From ‘A Medieval Schoolboy’s Complaint’ to Gillian Clarke’s ‘Catrin’, this collection of poems celebrates children, childhood and being a parent. The poems are arranged by ages, from infancy to schooldays – not forgetting childhood ailments in Robert Louis Stevenson's ‘Land of Counterpane’.
Nefertiti in the Flak Tower
Collected Verse 2008–2011
Clive James describes this collection of short poems as combining ‘American cultural information with a British range of tones’. The ‘information’ covers intriguing topics, including the fate of Nefertiti’s statue in Nazi Germany, being hospitalized for leukaemia and the Iliad Hollywood-style.
Clive James (1939-2019) was many things – critic, essayist, television presenter, travel writer – but his most enduring work is likely to be his poetry, which has delighted readers for decades. This selection, chosen by James himself, ranges over a lifetime’s work, from his early satires to late poems of valediction. Wise, witty and richly humane, these verses resonate with a love of language, which James deploys with surgical precision in the contemplation of life’s absurdities.
Classic English Love Poems
From lines by the 14th-century Lincolnshire poet Robert Mannyng (1288–1338), to ‘Is My Team Ploughing?’ from AE Housman’s A Shropshire Lad (1896), this romantic anthology spans six centuries and includes, among its 87 poems, works by many of the greatest poets in English literature.
The Poems & Plays of Oliver St John Gogarty
Satirized as ‘stately Buck Mulligan’ in James Joyce’s Ulysses, Oliver St John Gogarty (1878–1957) was a leading figure in the Irish literary Renaissance, whose elegant lyric verse was greatly admired by his friend WB Yeats. This complete edition brings together his 15 volumes of poetry, together with more than 200 unpublished poems and the three plays he wrote for Dublin’s Abbey Theatre, allowing modern readers to appreciate the full range of his lively, evocative writing.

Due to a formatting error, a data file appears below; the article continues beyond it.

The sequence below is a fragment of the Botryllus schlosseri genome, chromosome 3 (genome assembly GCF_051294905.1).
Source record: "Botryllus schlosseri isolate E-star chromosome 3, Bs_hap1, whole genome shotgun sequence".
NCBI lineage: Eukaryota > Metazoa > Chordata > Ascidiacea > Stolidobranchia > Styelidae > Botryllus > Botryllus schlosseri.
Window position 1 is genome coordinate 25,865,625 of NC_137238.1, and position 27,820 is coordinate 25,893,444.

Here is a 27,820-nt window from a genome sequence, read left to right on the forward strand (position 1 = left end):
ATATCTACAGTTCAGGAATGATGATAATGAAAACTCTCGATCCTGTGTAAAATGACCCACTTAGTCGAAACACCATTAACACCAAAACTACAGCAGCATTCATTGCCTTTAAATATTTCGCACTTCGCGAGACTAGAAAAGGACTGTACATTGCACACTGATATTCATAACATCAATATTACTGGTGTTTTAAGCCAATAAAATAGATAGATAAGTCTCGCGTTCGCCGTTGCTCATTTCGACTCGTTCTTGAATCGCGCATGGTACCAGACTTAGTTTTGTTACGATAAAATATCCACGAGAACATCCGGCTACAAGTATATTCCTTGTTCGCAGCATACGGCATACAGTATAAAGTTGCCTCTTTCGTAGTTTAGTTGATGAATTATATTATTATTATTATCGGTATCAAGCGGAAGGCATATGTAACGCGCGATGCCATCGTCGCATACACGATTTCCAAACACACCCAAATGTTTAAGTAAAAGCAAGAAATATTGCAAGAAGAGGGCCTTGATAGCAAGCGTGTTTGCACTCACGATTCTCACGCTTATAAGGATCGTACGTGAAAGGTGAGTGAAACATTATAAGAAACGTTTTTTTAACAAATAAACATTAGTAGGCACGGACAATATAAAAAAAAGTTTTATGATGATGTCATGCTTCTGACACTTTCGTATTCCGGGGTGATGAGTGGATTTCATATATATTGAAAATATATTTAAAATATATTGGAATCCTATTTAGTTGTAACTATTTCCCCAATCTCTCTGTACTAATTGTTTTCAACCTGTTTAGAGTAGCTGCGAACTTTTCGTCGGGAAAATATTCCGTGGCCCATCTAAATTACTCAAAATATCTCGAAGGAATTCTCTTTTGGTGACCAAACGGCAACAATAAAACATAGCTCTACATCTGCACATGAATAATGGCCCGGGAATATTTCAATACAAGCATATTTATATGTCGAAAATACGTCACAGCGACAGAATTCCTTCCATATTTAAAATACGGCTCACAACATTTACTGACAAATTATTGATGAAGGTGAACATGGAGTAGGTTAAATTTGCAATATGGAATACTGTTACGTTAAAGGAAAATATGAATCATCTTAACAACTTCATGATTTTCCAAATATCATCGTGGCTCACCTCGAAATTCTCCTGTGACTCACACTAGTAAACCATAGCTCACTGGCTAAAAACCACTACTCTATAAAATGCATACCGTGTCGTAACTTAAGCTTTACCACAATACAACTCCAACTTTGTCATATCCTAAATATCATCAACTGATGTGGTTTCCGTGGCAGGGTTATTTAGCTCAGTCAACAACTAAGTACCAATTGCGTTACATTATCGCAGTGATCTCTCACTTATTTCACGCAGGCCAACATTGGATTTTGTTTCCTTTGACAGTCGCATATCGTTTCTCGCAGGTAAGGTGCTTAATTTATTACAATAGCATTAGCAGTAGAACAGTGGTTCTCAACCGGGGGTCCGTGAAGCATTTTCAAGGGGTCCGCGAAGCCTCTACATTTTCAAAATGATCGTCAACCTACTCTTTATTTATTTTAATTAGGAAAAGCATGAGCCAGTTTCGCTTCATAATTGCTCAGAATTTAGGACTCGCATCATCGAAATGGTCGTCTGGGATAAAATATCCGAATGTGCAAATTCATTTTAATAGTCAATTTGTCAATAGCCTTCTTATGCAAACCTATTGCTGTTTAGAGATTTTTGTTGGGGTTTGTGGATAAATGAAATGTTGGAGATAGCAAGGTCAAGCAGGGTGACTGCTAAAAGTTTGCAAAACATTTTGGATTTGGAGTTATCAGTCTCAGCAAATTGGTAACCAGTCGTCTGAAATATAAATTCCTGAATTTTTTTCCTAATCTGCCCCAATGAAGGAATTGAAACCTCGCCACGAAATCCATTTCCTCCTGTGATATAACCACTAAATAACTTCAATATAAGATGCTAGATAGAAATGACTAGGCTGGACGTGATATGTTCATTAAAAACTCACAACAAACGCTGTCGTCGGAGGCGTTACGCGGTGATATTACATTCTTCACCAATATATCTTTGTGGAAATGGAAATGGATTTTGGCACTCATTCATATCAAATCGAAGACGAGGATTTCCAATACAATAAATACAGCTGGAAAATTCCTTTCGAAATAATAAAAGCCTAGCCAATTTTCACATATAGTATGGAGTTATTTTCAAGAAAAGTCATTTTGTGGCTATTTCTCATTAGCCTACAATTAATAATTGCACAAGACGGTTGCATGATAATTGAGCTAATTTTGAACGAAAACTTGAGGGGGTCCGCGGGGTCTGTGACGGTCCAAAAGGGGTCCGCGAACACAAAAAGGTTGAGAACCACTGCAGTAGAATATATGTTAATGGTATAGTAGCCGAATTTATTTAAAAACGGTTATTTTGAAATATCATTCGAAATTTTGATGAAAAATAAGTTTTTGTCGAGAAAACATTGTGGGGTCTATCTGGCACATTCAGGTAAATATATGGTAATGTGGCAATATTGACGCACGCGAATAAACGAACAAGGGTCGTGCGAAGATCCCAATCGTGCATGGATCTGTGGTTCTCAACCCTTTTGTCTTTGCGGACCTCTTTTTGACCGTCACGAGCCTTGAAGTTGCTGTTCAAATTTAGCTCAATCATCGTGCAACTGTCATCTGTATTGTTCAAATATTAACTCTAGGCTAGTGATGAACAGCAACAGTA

Samuel Taylor Coleridge
Poems Selected by James Fenton
In this volume from the Faber Nature Poets series, James Fenton presents a fine and wide-ranging selection of Coleridge’s work. He uses the texts newly edited by JCC Mays along with some from earlier editions to provide intriguing examples of shifts in the poems’ effects; among the most striking are the two versions of Kubla Khan and Dejection, and the original text of The Ancyent Marinere (1798).
The Metaphysical Poets
This collection of over 40 poems illustrates how the metaphysical poets of the 16th and 17th centuries used subtle and complex ideas and imagery to explore their themes of carnal love and religious faith. Works by John Donne, George Herbert, Andrew Marvell and twelve less well-known poets are read by actors including Nicholas Boulton and Jonathan Keeble. One CD: duration 79 mins.
Edited, with an introduction, by the poet Michael Longley, this selection of war poetry by Robert Graves (1895–1985) includes the poems written at the Front and some, like A Letter from Wales, written in retrospect during the 1920s. The book is part of Faber's Poets of the Great War series.
Poems selected by Sean O'Brien
Part of Faber’s Poet-to-Poet series in which a contemporary poet selects and introduces a poet of the past, this volume presents 24 works by Andrew Marvell (1621–1678). The selection includes some of the finest works of Metaphysical poetry, notably An Horatian Ode upon Cromwell’s Return from Ireland, The Picture of Little TC and To His Coy Mistress.
101 Poems About Childhood
In compiling this anthology, Donaghy explains that he was 'most interested in poems about children's minds', whether observations of a child by an adult, poems about the development of language and emotion, or descriptions of events that dramatize 'the energy with which children encounter the world'. The poems are arranged chronologically, from a passage from Homer's Iliad to Kate Clanchy in the 1990s.
The Ariel Poems
This handsome gift edition republishes six poetic monologues on a Christmas theme by TS Eliot (1888–1965). The sextet, including Journey of the Magi and A Song for Simeon, are accompanied by the original artwork – illustrations by E McKnight Kauffer (famous for his posters for the London Underground) and painter and poet David Jones, plus wood engravings by Gertrude Hermes.
Ode to London
Poems to Celebrate the City
Many poets, from Wordsworth and Byron to Betjeman and Motion, have celebrated – and sometimes excoriated – the sights and sounds of England's bustling capital. All the above can be found in this anthology, along with work by Auden, Blake, Donne, Eliot, Kipling and many others. Illustrated with vintage London Transport posters, the selection will entertain Londoners and visitors alike.